Phantom Limbs: On Musical Bodies

Phantom Limbs: On Musical Bodies

Phantom Limbs: On Musical Bodies

Phantom Limbs: On Musical Bodies

Synopsis

The prostheses Peter Szendy explores those peculiar artifacts known as musical instruments are not only technical devices but also bodies that live a strange phantom life, as uncanny as a sixth finger or a third lung.
The musicological impulse to inventory those bodies that produce sound is called into question here. In Szendys hands, its respectable corpus of scholarship is read aslant, so as to tease out what it usually prefers to hide: hybrids and grafts produced by active fictions, monsters, and chimera awaiting the opportunity to be embodied. Beyond these singular bodies that music composes and disposes there lies the figure of a collective social body ready to emerge amid an innervated apparatus that operates at a distance, telepathically.
Phantom Limbs touches on bodies of all shapes and sizes that haunt the edges of musics conceptualizations. Music continually reinvents such bodies and reconvenes them in new collective formations. It is their dynamics and crystallizations that Szendy auscultates on a motley corpus that includes Bach, Diderot, Berlioz, Eisenstein, Disney, and Monk.

Excerpt

I have a body: This is a statement that—even though its use and overuse have made it banal—vacillates and trembles in me every time I experience musical body-to-body contact [corps à corps].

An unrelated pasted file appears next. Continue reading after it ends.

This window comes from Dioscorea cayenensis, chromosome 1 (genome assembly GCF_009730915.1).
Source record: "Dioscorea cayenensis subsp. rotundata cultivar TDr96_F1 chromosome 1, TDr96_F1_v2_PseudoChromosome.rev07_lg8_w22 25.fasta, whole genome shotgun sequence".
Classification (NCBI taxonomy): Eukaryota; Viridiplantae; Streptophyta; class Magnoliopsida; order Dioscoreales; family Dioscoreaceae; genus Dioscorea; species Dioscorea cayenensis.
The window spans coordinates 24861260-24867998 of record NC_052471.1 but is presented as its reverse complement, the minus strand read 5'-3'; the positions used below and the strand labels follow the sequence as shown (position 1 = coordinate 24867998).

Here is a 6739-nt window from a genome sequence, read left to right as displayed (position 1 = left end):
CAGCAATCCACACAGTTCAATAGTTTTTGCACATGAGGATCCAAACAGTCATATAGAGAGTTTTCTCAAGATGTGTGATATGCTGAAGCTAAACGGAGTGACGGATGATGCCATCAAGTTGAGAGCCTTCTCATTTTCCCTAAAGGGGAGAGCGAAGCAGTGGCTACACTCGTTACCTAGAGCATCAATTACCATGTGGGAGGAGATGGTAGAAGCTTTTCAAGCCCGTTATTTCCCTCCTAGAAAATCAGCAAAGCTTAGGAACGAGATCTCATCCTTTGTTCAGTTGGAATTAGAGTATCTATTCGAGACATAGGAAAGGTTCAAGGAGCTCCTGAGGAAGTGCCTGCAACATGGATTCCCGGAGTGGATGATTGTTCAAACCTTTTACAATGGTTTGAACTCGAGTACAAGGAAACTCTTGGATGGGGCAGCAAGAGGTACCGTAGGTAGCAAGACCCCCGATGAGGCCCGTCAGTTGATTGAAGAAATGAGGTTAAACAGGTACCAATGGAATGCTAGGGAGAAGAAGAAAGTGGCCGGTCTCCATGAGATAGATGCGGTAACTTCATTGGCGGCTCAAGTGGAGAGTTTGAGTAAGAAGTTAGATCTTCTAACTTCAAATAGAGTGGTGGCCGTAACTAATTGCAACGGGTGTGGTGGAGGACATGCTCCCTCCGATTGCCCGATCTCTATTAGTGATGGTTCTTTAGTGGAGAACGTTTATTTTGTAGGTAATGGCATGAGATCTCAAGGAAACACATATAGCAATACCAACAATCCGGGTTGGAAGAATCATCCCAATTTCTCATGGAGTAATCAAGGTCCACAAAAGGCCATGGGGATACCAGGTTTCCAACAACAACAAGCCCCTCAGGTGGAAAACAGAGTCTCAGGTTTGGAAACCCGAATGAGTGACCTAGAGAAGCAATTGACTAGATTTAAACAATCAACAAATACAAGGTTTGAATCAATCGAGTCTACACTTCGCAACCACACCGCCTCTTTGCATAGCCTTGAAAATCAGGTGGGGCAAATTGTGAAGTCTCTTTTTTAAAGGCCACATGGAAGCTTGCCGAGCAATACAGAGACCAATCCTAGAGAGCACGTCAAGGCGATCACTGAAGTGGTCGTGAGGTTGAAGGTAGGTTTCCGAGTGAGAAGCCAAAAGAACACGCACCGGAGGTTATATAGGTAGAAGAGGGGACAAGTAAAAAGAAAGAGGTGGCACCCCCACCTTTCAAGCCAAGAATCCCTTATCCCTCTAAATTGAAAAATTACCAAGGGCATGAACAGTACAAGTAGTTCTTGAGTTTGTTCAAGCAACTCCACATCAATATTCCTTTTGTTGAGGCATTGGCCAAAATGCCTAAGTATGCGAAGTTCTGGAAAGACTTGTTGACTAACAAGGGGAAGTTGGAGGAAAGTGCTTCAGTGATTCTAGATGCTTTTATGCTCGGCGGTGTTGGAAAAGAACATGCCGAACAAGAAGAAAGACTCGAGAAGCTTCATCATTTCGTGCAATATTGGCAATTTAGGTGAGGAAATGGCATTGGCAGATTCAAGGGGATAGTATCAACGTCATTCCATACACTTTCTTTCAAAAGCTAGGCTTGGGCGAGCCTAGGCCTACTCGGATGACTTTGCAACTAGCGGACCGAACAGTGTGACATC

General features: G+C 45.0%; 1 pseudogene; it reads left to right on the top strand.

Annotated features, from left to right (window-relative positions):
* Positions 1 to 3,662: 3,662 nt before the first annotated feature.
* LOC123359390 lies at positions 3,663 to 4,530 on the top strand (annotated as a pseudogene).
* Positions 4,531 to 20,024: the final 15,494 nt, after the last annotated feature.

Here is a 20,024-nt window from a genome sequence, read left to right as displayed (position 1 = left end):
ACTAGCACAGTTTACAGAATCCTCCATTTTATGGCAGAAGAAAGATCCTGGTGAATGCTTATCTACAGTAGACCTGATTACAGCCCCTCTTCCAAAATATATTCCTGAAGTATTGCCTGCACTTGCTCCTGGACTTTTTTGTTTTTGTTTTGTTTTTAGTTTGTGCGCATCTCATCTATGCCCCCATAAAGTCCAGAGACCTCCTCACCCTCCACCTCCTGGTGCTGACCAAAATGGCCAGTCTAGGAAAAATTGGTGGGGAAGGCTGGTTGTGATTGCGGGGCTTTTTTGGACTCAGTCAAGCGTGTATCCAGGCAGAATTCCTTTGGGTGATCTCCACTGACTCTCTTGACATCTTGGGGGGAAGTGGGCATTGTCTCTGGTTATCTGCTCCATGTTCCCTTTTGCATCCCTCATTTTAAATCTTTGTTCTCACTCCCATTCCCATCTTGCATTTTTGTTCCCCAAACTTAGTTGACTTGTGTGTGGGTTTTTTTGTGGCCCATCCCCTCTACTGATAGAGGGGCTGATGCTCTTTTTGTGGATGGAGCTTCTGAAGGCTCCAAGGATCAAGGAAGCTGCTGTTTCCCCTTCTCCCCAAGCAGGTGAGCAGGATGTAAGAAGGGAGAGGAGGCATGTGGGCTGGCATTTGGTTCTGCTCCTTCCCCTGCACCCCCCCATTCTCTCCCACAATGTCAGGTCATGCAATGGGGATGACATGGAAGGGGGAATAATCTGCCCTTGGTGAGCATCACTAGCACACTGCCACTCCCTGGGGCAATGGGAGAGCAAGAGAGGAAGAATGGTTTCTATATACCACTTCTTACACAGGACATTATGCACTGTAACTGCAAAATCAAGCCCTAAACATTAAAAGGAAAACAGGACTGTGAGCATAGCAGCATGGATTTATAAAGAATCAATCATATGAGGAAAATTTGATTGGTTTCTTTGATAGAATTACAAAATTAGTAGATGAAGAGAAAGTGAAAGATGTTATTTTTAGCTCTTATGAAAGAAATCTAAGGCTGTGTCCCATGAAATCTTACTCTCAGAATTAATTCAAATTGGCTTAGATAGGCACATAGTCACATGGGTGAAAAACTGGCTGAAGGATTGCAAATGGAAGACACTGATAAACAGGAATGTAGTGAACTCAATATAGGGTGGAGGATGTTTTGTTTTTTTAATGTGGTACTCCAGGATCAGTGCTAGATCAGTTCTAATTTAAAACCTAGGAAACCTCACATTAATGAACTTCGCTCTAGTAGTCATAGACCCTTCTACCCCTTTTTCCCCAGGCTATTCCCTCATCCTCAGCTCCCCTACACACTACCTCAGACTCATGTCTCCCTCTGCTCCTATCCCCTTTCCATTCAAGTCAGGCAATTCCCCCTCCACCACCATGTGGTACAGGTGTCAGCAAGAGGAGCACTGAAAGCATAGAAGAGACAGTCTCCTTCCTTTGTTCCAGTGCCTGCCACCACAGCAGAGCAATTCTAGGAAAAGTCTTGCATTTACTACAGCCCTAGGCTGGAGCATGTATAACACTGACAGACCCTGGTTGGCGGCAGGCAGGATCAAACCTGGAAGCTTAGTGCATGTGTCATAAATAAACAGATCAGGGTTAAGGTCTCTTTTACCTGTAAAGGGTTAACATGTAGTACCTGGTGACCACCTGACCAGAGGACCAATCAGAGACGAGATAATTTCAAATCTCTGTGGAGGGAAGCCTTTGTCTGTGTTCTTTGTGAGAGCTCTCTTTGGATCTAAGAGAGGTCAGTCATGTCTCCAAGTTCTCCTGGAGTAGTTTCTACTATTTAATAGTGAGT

Each time this phrase comes back to me, in a halo still rumbling around the resonating instrument, I sit there wondering what the verb to have might mean here. What does having a body, and a body that is mine, really mean when I lift my hands from the keyboard, and, in this suspended time, little by little, the vibrations, tacts, and contacts dissipate, and the innervations slowly come undone, the ones that just a moment ago seemed to articulate some kind of immense demultiplication table to me?

It sometimes seems to me that after the incredible dilation and ramification that my body has just experienced in its contact with keys, vibrating strings that resound or zing, pieces of wood and felts that strike in a muffled way or with brilliance, it retracts or reconfigures only reluctantly [à contre-coeur]. It is thus despite my body [à contre-corps]; yes, it is in a slow contraction that an infinite number of phantom limbs that had come to dance a delicious Sabbath wither away.

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